Last week at Kirkus, I talked to author Adam Rapp (here) about his new graphic novel, Decelerate Blue (First Second, February 2017). Today, I’m following up with some art from the book, which was illustrated by Mike Cavallaro.
“[O]ne day I saw this older Asian man walking very slowly in the Astor Place area. If a fellow pedestrian came toward him—while engaged with their smartphone, head down, thumbs pummeling their smartphone screen—the Asian man would wave his hand right in front of their face. It was startling, but it actually forced people to look up and consider where they were going and whom they might be walking toward. I thought the guy was a genius. He was starting a revolution of sorts. Stop. Look up. Consider another human being. Connect. I think that was the moment when the idea for the book came to me.”
That Q&A is here this morning.
I’ll have art from the book here at 7-Imp next week.
Photo of Adam Rapp taken by Sham Hinchey.
Last week, I wrote here about the third book in John Lewis’s and Andrew Aydin’s March trilogy (Top Shelf Productions), released last year and illustrated by Nate Powell; Carmen Agra Deedy’s The Rooster Who Would Not Be Quiet! (Scholastic, January 2017), illustrated by Eugene Yelchin; and Shana Corey’s A Time to Act: John F. Kennedy’s Big Speech, illustrated by R. Gregory Christie and coming to shelves from NorthSouth Books in April.
Today, I’ve got art from all three books in the March trilogy, as well as art from Yelchin and Christie.
Until Sunday …
If you like the artwork of Gareth Hinds, pictured right, you’re in for a treat today. In this, his breakfast visit to 7-Imp, he shares a whole heapin’ lot of artwork, and it’s my pleasure to feature it.
You may have already heard a lot this year about Samurai Rising: The Epic Life of Minamoto Yoshitsune. (Pictured above is an early sketch from the book.) It is the 256-page nonfiction account, written by Pamela S. Turner and illustrated by Gareth, of the life of 12th-century samurai Minamoto Yoshitsune, and it has been met with a host of starred reviews. Booklist calls it “pure excitement”; Kirkus calls it a “well-researched narrative told with true grit”; and the Bulletin of the Center for Children’s Books writes, “It’s not often that ‘biography’ and ‘page-turner’ come together in one thought, but Turner’s tale of the twelfth-century warrior Minamoto Yoshitsune is just the work to draw samurai fans from the manga and movie aisles into the nonfiction shelves.” It’s even a book getting early Newbery buzz. Gareth’s eloquent brush-and-ink drawings open each chapter of the book.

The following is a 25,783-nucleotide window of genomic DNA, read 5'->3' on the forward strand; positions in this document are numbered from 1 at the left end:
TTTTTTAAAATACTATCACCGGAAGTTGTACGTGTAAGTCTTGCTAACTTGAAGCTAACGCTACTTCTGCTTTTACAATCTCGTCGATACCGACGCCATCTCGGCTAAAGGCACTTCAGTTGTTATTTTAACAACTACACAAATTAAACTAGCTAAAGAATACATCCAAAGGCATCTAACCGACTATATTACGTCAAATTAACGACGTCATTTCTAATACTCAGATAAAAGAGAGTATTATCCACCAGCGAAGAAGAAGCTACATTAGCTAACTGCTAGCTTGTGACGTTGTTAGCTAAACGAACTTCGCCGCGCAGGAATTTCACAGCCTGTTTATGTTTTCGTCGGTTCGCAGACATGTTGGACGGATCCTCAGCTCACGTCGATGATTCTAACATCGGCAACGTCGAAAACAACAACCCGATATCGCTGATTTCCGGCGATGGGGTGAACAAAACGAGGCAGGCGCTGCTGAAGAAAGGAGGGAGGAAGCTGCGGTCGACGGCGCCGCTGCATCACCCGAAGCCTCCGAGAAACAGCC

Today, I’m following up with art — a sneak peek at some upcoming graphic novels from First Second.
“[W]e’ve rounded another corner, and the conversation is getting more interesting. It used to be all about the graphic novel format — every other news article on a graphic novel for a while was ‘oh wow, it’s comics, but it’s good,’ which sometimes got a bit insulting to all these prodigious authors doing remarkable work. But now it’s about substance, and it’s about author voice. It’s about the writing, as you say, about immigration, or the speeding up of modern life, or about getting married, or growing up with a disability, or simply growing up — about the human experience, in other words. Which is a far more vital conversation than endlessly discussing a format.”
Over at Kirkus today, I talk to the Editorial Director of First Second Books, Mark Siegel. First Second is celebrating a decade of making high-quality graphic novels for children and teens.
That link is here, and I’ll follow this up next week with some art here at 7-Imp.
Until tomorrow …
Photo of Mark Siegel used by his permission.
I’m not normally in the habit of posting other people’s interviews in full at my site, but what the hell, I’m doing so today.
And that’s because I was very excited to hear on Monday of this week that graphic novelist Gene Luen Yang (pictured left in his self-portrait) was named the 5th National Ambassador for Young People’s Literature.
Below is a five-question chat he had with Gina Gagliano at First Second Books. I’m merely hosting them here today.
I can’t wait to hear more from Gene in his two-year term as Ambassador.
As the new Ambassador of Young People’s Literature, what changes would you like to see in America’s reading culture?
Gene: I want us to diversify our reading in every sense of the word “diverse.” I want us to read stories from different cultures about different topics in different formats. I want every person to read at least one book that others don’t expect them to like, at least once a year.
What draws you to YA books and literature?
Gene: I started in the comic book industry, which isn’t as tightly categorized into age demographics as the traditional book market. I didn’t really think of myself as a YA author until I began publishing with First Second Books. They looked at my stuff and decided it fit best in Young Adult.
I think they’re right. My friend and fellow author Marsha Qualey says there’s an equation at the heart of all YA:
Power + Belonging = Identity
Most of my stories are about that equation.
What do you like better — hardcovers or paperbacks?
Gene: You know, I’ve never really thought about it. Each format has its advantages. Hardcovers feel solid and substantial in your hand. Paperbacks are more portable.
I do a lot of my reading on the go these days, so I guess right now I prefer paperbacks.
You can click on each image below (except for the last one and the book cover) to enlarge slightly and see in a bit more detail.
As you can read here, Cannaday studied Illustration at SVA. His work hasn’t appeared in the world of children’s or YA lit, as far as I can tell (but can’t you see him doing something like YA covers)?